Providing an introduction to law in modern society, D. J. Galligan considers how legal theory, and particularly H. L. A Hart's The Concept of Law, has developed the idea of law as a highly developed social system, which has a distinctive character and structure, and which shapes and influences people's behaviour. The concept of law as a distinct social phenomenon is examined through reference to, and analysis of, the work of prominent legal and social theorists, in particular M. Weber, E. Durkheim, and N. Luhmann. Galligan's approach is guided by two main ideas: that the law is a social formation with its own character and features, and that at the same time it interacts with, and is affected by, other aspects of society. In analysing these two ideas, Galligan develops a general framework for law and society within which he considers various aspects including: the nature of social rules and the concept of law as a system of rules; whether law has particular social functions and how legal orders run in parallel; the place of coercion; the characteristic form of modern law and the social conditions that support it; implementation and compliance; and what happens when laws are used to change society. Law in Modern Society encourages legal scholars to consider the law as an expression of social relations, examining the connections and tensions between the positive law of modern society and the spontaneous relations they often try to direct or change.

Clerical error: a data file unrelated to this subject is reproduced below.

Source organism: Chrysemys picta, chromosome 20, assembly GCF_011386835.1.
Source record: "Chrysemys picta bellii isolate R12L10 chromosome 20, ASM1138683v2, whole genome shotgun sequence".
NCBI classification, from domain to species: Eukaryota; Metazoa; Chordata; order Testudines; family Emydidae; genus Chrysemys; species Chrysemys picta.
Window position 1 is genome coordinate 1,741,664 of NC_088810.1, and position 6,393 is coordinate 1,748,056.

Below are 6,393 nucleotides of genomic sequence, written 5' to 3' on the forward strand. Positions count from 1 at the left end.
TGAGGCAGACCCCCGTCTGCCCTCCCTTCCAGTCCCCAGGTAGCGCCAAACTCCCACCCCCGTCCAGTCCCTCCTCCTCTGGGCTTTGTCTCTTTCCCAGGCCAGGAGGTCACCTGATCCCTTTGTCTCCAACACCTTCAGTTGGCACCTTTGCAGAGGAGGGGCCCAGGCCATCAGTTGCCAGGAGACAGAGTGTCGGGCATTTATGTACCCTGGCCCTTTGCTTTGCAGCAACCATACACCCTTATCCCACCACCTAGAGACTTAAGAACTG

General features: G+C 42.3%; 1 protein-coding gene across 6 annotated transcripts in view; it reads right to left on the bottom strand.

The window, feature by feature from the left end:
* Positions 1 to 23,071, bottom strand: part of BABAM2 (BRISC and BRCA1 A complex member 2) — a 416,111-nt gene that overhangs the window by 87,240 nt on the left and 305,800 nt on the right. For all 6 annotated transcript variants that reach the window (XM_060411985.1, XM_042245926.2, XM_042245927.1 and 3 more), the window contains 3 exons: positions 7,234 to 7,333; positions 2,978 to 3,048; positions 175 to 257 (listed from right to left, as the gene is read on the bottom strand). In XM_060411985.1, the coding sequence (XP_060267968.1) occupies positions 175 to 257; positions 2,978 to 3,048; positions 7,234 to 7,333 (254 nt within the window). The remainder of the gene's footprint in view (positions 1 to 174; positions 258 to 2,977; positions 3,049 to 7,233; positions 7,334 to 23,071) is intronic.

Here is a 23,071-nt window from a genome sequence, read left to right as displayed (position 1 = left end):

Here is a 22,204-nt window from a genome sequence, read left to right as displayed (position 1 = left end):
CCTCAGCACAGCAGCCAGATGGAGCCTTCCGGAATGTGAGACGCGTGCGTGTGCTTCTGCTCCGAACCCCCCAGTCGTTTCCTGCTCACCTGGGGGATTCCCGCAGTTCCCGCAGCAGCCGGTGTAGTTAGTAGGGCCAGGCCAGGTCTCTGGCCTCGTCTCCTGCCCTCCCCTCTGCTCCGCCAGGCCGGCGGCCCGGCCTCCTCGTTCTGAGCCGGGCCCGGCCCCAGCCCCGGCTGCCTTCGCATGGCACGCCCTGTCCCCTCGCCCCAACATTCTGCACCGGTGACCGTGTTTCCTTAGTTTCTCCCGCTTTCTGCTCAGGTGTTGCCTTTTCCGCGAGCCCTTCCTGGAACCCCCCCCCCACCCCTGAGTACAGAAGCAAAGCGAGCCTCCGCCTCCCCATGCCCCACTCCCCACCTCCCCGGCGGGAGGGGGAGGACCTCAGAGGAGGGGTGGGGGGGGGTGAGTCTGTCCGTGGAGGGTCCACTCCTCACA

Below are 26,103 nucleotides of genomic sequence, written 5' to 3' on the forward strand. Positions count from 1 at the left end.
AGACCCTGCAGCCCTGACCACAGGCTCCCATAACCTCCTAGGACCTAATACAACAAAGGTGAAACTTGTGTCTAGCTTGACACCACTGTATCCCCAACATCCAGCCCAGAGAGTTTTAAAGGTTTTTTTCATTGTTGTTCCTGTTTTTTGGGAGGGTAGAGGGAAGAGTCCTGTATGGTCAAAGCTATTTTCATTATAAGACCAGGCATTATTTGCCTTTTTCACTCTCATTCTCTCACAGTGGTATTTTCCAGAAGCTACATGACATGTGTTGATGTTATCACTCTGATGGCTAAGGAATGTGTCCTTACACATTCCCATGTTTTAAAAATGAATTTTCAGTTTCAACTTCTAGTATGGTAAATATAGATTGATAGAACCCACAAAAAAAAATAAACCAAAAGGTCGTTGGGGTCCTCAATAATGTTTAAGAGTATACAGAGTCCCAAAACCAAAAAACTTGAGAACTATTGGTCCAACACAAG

An Introduction to the Law of Trusts

Author: Simon Gardner

Publisher: OUP Oxford

ISBN:

Category: Law

Page: 400

View: 486

A comprehensive, stimulating introduction to trusts law, which provides readers with a clear conceptual framework to aid understanding of this challenging area of the law. Aimed at readers studying trusts at an undergraduate level, it provides a succinct and enlightening account of this area of the law. Concise and clear, this book also identifies and discusses many analytical perspectives, encouraging a deeper understanding of the issues at hand. It offers an outstanding treatment of specific areas, in particular remedial constructive trusts and trusts of family homes. Ideal for providing a broad background to the issues before embarking on an in-depth study of trusts, it can also be used to help the reader to develop their understanding. For those looking to challenge themselves, detailed footnotes highlight further issues and point the direction for future reading. Fully revised to take into account the Charities Act 2006, judicial developments through case law, and recent academic work in this area, this new edition in the renowned Clarendon Law Series offers a well-written, careful, and insightful introduction to the law of trusts.